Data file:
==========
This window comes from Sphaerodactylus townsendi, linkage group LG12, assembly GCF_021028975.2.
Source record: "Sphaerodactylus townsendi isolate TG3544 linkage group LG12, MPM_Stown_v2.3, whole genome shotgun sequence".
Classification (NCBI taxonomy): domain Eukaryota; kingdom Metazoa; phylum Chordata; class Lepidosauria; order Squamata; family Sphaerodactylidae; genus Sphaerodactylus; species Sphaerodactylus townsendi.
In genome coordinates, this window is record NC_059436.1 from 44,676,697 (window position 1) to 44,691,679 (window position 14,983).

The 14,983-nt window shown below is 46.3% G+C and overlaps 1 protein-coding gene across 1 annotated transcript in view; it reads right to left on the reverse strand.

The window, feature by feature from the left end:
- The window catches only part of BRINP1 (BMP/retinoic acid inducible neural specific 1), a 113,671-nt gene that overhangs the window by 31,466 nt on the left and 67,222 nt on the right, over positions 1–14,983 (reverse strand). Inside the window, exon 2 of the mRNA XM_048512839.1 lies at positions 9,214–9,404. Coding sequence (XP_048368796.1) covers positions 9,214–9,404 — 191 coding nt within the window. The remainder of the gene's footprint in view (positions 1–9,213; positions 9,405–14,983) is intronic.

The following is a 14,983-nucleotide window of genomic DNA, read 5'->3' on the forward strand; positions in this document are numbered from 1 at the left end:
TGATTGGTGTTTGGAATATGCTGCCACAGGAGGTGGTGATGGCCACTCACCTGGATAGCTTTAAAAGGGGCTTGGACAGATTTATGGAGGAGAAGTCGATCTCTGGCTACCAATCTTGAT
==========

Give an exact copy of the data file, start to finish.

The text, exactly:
This window comes from Sphaerodactylus townsendi, linkage group LG12, assembly GCF_021028975.2.
Source record: "Sphaerodactylus townsendi isolate TG3544 linkage group LG12, MPM_Stown_v2.3, whole genome shotgun sequence".
Classification (NCBI taxonomy): domain Eukaryota; kingdom Metazoa; phylum Chordata; class Lepidosauria; order Squamata; family Sphaerodactylidae; genus Sphaerodactylus; species Sphaerodactylus townsendi.
In genome coordinates, this window is record NC_059436.1 from 44,676,697 (window position 1) to 44,691,679 (window position 14,983).

The 14,983-nt window shown below is 46.3% G+C and overlaps 1 protein-coding gene across 1 annotated transcript in view; it reads right to left on the reverse strand.

The window, feature by feature from the left end:
- The window catches only part of BRINP1 (BMP/retinoic acid inducible neural specific 1), a 113,671-nt gene that overhangs the window by 31,466 nt on the left and 67,222 nt on the right, over positions 1–14,983 (reverse strand). Inside the window, exon 2 of the mRNA XM_048512839.1 lies at positions 9,214–9,404. Coding sequence (XP_048368796.1) covers positions 9,214–9,404 — 191 coding nt within the window. The remainder of the gene's footprint in view (positions 1–9,213; positions 9,405–14,983) is intronic.

The following is a 14,983-nucleotide window of genomic DNA, read 5'->3' on the forward strand; positions in this document are numbered from 1 at the left end:
TGATTGGTGTTTGGAATATGCTGCCACAGGAGGTGGTGATGGCCACTCACCTGGATAGCTTTAAAAGGGGCTTGGACAGATTTATGGAGGAGAAGTCGATCTCTGGCTACCAATCTTGAT